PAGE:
Until approximately 1930, little interest was given to keeping well bores straight. That was about the time that wells in the 8,000-foot range began to be drilled, especially in West Texas. It was generally agreed that drag bits created greater problems toward drilling straight holes than rock bits (ie. roller cone bits) did, and a great deal of experimentation concerning weight, variation in use of drill collars, pipe revolution speed, and mud pressure was made to improve the situation. All that experimentation combined to bring the blade-type drag bits to their highest level of efficiency, but by that time they were being eclipsed by the roller cone bits.
What has been described by many as the greatest oilfield invention of the 20th century, the roller cone bit, first saw the light of day in 1908. It began as the brainchild of John S. Wynn, who operated one of those little blacksmith/machine shop/supply house operations following the Gulf Coast booms. One day as he sat in his shop at Sour Lake he began idly playing with a device known as a pipe setter. As he spun the object he noticed that it rotated on its roller cones in a perfect eight-inch circle. That observation gave him the idea of developing a bit utilizing two opposing roller cones that would chip away at the surface of the rock instead of scraping it off.
Wynn invented and patented the device in 1908, but it met with little success. Shortly afterward he moved his shop to the Batson boom and took his device with him. It was there that a drilling foreman for the Sun Oil Company who was having a problem drilling through a particularly hard formation decided as a last resort to try the roller cone bit. After the bit was attached and drilling began, the driller thought that the drill pipe had twisted off due to the ease of rotation. After drilling 65 feet, the bit began to drag and upon coming out of the hole they discovered that one of the cones had chipped, causing that cone to lock up. Wynn repaired the device and they finally drilled through 134 feet of rock in record time.
Legendary Houston oilman Walter Sharp heard of the incident and sent a business associate named Howard Hughes Sr. to investigate. Hughes borrowed the bit, took it to Houston for inspection and trials, and was impressed with its potential. He and Sharp formed the Sharp-Hughes Tool Company in 1909 and immediately bought Wynn’s patent for $6,000. They also bought patents on several other similar devices and, using the Wynn prototype as a model, Hughes began refining the bit into a highly efficient drilling tool. They considered the invention so important that all experiments were carried on with the utmost secrecy. When it was tried out the bits were carried to the rig in a burlap bag and the entire crew was escorted off the drilling floor until the bit was attached and lowered into the hole. When the experiment was completed the crew was once again removed until the bit was again out of sight in a bag. By 1910 the device was perfected to Hughes’ satisfaction and it rapidly became accepted as the ultimate rock-drilling tool on rotary rigs. Upon the death of Sharp in 1912 Howard Hughes assumed ownership of the corporation and three years later it became the Hughes Tool Company. At the time of his death in 1924 Hughes held seventy-three patents, all associated with his original invention in one way or another.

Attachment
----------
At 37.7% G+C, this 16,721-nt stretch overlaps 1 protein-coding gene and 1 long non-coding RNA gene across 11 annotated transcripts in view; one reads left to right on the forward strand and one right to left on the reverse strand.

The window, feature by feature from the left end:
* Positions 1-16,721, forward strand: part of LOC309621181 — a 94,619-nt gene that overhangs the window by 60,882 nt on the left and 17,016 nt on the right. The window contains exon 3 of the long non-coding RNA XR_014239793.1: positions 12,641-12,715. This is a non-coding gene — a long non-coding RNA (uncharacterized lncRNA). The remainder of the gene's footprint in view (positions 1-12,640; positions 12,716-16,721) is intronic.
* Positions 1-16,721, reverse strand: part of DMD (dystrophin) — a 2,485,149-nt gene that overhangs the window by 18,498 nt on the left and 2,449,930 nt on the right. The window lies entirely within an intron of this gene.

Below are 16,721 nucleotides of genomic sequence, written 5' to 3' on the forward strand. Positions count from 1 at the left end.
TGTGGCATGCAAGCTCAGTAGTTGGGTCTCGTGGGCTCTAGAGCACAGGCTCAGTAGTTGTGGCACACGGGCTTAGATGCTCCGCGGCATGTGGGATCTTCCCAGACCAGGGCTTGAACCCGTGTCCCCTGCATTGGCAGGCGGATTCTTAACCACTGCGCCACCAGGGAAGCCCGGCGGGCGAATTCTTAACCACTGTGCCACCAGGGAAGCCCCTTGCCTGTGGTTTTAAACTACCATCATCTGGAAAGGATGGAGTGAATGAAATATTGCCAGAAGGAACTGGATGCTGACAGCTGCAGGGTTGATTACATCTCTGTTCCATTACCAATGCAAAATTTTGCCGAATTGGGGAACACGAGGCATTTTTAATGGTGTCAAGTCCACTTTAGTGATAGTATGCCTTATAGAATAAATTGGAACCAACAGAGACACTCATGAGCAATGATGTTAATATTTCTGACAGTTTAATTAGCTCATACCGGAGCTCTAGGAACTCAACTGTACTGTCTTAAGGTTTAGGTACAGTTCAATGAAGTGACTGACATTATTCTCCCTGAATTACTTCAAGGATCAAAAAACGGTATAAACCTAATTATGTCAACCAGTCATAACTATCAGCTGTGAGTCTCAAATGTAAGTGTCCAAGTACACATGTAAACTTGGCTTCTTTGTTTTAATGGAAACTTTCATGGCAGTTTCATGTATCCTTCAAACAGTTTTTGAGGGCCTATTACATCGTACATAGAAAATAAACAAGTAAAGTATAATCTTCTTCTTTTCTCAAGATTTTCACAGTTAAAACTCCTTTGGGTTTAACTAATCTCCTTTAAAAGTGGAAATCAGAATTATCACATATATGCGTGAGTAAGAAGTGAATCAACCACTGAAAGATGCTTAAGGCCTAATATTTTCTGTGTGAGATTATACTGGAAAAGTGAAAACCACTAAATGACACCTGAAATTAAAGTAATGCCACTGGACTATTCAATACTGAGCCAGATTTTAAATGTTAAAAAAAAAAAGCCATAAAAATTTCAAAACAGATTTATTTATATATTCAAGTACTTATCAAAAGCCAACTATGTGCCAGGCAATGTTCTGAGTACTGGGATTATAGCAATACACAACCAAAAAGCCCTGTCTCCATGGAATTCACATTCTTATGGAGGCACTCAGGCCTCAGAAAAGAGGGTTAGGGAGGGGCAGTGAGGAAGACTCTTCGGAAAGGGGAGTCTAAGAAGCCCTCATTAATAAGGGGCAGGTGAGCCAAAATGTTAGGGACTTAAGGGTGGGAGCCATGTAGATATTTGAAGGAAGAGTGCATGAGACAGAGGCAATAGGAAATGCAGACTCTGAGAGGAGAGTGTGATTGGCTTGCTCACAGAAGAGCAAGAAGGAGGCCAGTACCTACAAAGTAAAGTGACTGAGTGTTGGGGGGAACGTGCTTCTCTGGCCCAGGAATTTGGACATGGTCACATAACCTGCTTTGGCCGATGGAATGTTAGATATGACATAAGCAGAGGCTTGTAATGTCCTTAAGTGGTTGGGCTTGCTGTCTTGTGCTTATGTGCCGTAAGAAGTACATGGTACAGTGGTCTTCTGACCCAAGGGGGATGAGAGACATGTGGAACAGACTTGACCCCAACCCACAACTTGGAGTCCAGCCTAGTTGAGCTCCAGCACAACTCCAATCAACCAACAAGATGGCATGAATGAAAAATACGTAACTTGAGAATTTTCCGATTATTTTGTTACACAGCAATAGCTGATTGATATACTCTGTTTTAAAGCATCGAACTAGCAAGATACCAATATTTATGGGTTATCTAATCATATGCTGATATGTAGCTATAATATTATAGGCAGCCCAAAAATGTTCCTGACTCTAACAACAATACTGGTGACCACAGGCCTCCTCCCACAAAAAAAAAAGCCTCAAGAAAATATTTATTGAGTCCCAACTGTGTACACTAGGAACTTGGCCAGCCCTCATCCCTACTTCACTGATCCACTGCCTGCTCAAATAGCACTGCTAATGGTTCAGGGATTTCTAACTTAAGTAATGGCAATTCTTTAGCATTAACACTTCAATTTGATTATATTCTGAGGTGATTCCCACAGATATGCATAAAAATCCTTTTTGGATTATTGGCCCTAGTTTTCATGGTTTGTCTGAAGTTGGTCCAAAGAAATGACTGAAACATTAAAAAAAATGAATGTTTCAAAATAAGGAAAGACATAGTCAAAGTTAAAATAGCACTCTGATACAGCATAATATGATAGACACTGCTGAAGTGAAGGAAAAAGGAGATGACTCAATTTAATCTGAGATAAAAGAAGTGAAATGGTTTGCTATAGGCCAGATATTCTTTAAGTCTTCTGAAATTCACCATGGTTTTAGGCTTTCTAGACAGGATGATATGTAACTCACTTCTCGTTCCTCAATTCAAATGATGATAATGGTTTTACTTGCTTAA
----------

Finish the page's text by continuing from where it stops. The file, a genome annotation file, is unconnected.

The Hughes Tool Company had an active research and development program that continued to produce improvements in their product, which they provided strictly on a lease basis. Then in 1933 they patented the tri-cone drilling bit and abandoned the original two-cone product. Initial trials of the new bit produced a 50 percent faster drilling time and greatly enhanced the ability to maintain a straight hole. From then until 1951, when the patent ran out the tri-cone bit, the Hughes company was able to maintain an almost 100 percent control of the drill bit business in the oilfield. During all that time they maintained their strict lease policy.
The next major change in bit technology occurred in the 1970s when downhole drilling motors (i.e., mud motors) allowed more rapid spinning of the cutting edges of the bits and greatly increased drilling speed. Mud motors combined with enhanced technology controlling precise directional drilling eventually led to the ability to drill horizontally. In 1981, George P. Mitchell began experiments in the tight gas formation of the Barnett shale in Wise County north of Fort Worth. From then until 1997 Mitchell spent an estimated $250 million and untold hours perfecting the technique of using horizontal drilling combined with hydraulic fracturing to release the massive amount of gas and oil in the Barnett. Since then the technique has been significantly refined by a number of operators and has in effect rejuvenated the oil and gas industry in the United States.
Thus from the beginnings of rotary drilling, when drag bits made only a few feet per day on vertical wells, to the present, when drilling is measured in terms of thousands of feet per day in any controlled direction from vertical to horizontal, advancing bit technology has led the way. The industry has always kept turning to the right and there is no reason to think it will not do so in the future.
Bobby Weaver is a frequent contributor to PB Oil and Gas Magazine. His humor column, “Oil Patch Tales,” resumes in this issue after a brief hiatus.